You need to be able to see at night and have other vehicles see you as well. Spend a few minutes to check and make sure all your vehicle’s outside lights are working. It might help to have a friend assist you since there are a few bulbs to check that are much easier to do with two people.
With the vehicle running (and the parking brake applied), walk around to make sure no bulbs are burned out. That means headlights (both high- and low-beams), side lights, fog lights, taillights, and brake lights. Also, test each turn signal and make sure they are blinking properly, both front and rear. Try the emergency flashers, too.
Don’t forget about the backup lights. Have your friend put the vehicle in reverse and see if they are working and clean (don’t stand directly behind the vehicle, just in case). You don’t want to be blind when you’re backing up at night, so all backup lamps should be lit. With rear view cameras now very common, back up lights provide an extra measure of light so that you can avoid obstacles, animals, kids, etc.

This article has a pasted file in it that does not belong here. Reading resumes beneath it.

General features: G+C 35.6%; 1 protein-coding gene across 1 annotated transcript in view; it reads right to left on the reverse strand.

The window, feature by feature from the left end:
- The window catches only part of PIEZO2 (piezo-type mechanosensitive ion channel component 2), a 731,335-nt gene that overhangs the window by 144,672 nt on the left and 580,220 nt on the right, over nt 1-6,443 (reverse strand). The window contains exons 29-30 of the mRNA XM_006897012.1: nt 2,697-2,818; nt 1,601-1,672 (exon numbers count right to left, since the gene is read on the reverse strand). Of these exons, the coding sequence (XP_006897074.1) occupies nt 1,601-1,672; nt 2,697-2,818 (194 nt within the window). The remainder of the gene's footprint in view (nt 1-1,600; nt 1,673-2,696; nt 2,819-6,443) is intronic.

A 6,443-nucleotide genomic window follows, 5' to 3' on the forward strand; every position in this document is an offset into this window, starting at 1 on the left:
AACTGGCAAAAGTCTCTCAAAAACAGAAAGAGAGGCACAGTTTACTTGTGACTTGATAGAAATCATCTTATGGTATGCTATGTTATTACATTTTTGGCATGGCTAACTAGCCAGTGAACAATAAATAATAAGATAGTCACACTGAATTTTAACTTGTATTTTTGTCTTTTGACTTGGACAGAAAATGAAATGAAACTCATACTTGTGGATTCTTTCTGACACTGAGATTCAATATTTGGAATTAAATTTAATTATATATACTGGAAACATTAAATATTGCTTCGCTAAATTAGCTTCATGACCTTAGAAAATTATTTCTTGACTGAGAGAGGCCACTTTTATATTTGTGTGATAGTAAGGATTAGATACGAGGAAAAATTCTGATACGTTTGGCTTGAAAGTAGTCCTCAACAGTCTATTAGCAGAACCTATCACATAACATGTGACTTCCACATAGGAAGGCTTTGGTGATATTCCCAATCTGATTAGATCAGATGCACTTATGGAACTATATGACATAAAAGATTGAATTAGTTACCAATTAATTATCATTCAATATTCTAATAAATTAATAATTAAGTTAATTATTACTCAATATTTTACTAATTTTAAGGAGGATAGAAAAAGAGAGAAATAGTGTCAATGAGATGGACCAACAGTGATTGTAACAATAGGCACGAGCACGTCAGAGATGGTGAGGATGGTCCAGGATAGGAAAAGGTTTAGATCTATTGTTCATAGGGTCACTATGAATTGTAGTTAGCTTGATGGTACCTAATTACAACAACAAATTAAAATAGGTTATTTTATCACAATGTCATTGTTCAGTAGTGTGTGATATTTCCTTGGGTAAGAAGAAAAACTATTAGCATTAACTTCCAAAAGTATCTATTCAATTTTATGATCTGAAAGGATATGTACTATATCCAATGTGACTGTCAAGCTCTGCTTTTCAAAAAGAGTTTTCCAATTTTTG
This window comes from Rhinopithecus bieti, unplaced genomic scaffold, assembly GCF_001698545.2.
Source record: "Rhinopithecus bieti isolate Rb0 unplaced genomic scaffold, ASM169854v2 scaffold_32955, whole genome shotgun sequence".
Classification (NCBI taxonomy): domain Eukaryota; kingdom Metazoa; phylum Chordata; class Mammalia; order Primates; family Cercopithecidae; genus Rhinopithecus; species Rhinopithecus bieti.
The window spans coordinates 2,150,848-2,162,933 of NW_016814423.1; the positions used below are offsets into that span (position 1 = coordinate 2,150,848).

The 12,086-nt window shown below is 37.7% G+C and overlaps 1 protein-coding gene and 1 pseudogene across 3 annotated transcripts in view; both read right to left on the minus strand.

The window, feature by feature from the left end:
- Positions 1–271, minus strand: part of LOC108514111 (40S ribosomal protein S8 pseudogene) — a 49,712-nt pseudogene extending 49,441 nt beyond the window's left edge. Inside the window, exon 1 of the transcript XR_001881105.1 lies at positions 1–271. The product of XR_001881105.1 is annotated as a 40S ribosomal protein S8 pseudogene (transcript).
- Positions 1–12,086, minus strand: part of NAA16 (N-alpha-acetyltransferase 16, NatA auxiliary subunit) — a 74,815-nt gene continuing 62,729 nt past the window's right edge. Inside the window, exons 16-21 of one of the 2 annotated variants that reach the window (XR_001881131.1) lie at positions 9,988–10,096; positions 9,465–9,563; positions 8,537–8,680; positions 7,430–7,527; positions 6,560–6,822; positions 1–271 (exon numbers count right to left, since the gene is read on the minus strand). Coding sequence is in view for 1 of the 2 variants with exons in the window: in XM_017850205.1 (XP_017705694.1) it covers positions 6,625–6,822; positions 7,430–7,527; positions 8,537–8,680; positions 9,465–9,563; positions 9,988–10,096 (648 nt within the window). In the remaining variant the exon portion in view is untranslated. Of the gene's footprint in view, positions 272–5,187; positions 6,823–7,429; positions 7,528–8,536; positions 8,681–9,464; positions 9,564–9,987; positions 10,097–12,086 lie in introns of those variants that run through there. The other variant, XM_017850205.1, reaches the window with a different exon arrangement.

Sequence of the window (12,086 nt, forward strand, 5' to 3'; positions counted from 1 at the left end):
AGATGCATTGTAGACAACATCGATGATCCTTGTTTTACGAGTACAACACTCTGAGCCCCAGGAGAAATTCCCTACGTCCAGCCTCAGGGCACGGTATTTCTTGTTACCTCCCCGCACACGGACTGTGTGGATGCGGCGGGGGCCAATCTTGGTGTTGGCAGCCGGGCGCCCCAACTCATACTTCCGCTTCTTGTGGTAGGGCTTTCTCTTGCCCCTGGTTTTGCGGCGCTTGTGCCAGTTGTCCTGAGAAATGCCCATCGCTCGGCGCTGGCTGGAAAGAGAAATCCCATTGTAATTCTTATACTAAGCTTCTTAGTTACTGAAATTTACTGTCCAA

Check the inside lights, too. The instrument panel lights should be working so you can see important things like your speed, fuel level, engine temperature, etc. The dome lights should come on when the doors open and when the switch is activated.
If you have any bulbs out, you can give us a call to come in & we can replace the lamps. Some are tricky to get at, plus the pros will know exactly the right replacement bulb to install. This is also a good opportunity to make sure your headlights are aimed correctly. You don’t want to blind oncoming drivers. And you want to be able to see as far as your vehicle is designed to see.
One driving tip when it comes to headlights: Make sure you have enough stopping distance to be able to come to a complete stop within the area your headlights can light up. Precipitation, fog, and dust can all reduce night visibility, and you want to reduce your speed to be able to stop in time.
Hope you find these suggestions “illuminating!”